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How to Keep Your Dog Calm When People Visit

Does your dog become uncontrollable when people visit?

You know, sleeping soundly one second and then jumping, running, whining, barking and pacing as soon as someone rings the doorbell?

Annoying, right?

If that’s your dog, the following are some tips that can help!

Tips to keep your dog calm when people visit

One of the hardest things to do is get and keep a dog’s attention when he hears a trigger like a doorbell.

Below is a list of tips and tricks you can use to help re-capture and keep a dog’s attention when you need it most.

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Keep a dog calm

1. First things first, use the best treats!

I don’t know how many times I’ve heard “But my dog just doesn’t care about treats!”


Is it because your treats are boring?

Try using highly valued, smelly treats your dog can’t ignore. Hold them right up to your dog’s nose if you have to when re-gaining his attention.

It might also be helpful to keep your dog on a short leash. My Patreon members reviewed the traffic lead from Mighty Paw. Keeping your dog on a leash at the door, especially a shorter leash, can make a big difference!

2. Provide lots of exercise

I know, I know. If only it were that easy. But it does make a big difference.

The less pent-up energy your dog has, the easier it will be for her to remain calm. That doesn’t mean you take her for a two-hour hike on Saturday. It means two 45-minute walks every day or whatever it is she needs. Tips for tiring out a dog here.

3. Work on your dog’s general obedience training

Most dogs don’t even respond to a basic stay with mild distractions so of course they aren’t going to follow commands when someone comes to the door. That is way too distracting!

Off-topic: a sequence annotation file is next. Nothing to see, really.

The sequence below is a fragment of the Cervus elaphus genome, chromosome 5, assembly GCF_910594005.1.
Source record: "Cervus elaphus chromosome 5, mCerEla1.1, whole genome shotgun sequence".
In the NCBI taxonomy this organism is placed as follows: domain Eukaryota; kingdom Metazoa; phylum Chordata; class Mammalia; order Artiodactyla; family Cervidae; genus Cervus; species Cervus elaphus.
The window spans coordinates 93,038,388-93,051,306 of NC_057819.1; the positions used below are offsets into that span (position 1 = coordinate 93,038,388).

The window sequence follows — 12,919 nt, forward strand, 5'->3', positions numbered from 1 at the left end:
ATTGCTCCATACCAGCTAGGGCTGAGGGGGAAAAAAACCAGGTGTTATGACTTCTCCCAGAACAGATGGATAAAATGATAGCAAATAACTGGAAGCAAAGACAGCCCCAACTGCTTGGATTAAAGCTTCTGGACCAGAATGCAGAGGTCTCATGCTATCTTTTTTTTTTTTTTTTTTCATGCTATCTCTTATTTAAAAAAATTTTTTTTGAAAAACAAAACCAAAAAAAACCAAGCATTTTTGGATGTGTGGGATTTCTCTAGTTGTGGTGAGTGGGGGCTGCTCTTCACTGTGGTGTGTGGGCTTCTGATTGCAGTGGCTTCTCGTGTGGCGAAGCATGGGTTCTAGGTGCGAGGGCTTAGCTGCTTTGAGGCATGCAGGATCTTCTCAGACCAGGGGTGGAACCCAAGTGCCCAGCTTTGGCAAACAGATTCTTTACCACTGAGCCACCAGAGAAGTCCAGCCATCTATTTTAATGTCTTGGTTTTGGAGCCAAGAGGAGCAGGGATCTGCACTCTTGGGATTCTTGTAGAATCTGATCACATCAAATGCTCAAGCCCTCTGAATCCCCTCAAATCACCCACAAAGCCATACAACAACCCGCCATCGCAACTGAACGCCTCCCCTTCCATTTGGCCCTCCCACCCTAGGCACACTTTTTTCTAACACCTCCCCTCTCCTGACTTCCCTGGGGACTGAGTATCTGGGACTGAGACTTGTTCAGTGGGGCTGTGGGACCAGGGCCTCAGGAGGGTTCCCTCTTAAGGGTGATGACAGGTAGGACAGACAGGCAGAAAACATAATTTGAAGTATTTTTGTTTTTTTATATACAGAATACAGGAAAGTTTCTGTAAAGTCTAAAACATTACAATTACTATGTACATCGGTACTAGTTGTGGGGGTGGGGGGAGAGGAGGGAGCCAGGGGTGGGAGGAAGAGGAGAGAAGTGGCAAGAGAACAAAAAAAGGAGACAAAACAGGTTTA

Start with the basics and keep working so your dog has some seriously solid obedience skills for things like sit, stay, come, heel, down, etc. It makes a big difference. Let me know if you need some suggestions. Tips on teaching a dog to stay.

Keep your dog calm when people visit

4. Decide what you want your dog to do, and practice

Instead of “just be calm” what do you really want?

Do you want your dog to lie down and stay on her bed?

Do you want her to calmly walk to the door without barking?

For example: I want my dog Ace to bark no more than once and then calmly follow me to the door, sitting when told and giving people space. No jumping or barking.

5. Determine what your dog needs to meet the above expectations

Does she temporarily need to wear her leash in the house while you’re home, at least when you’re expecting visitors? Do you need better food rewards, like bits of hotdogs?

Do you need to practice having people ring the doorbell a few times a day?

Do your guests need to do better at ignoring your dog?

Sammie the cute pitbull mix

6. Set up scenarios so you can practice keeping your dog calm

Of course your dog will be extremely excited if 50 people are coming and going one day for a graduation party. She hasn’t had a chance to practice the right behavior in less exciting scenarios.

You wouldn’t expect your dog to stay 30 feet away from you for 10 minutes on the day you taught her the stay command, right? She would need weeks of practice in very small steps to work up to that point.

It’s the same concept with being calm at the door. She needs to practice in small steps with less excitement.

7. Address your dog, then answer the door

When someone knocks or rings the doorbell, it’s OK to take 15 seconds to address your dog. Cesar Millan would say this on his show all the time and it really made sense to me. I don’t care what your opinion is of Cesar, that is good advice.

Rushing to the door with anxiety or excitement only makes your dog feel the same.

Pause. Take a breath. Correct any barking. Wait for your dog to calm down. Then answer the door.

Other tips to keep your dog calm when people visit

  • Put your dog in another room with a Kong toy or bone to chew on.
  • Knock and ring the bell randomly throughout the day to desensitize your dog
  • Don’t make a big deal when you arrive home, and ask other family members to do the same
  • Use a bark collar if needed

How does your dog do when people visit? Is she perfect or is she a wild child?

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Lindsay Stordahl is the founder of That Mutt. She writes about dog training and behavior, healthy raw food for pets and running with dogs.

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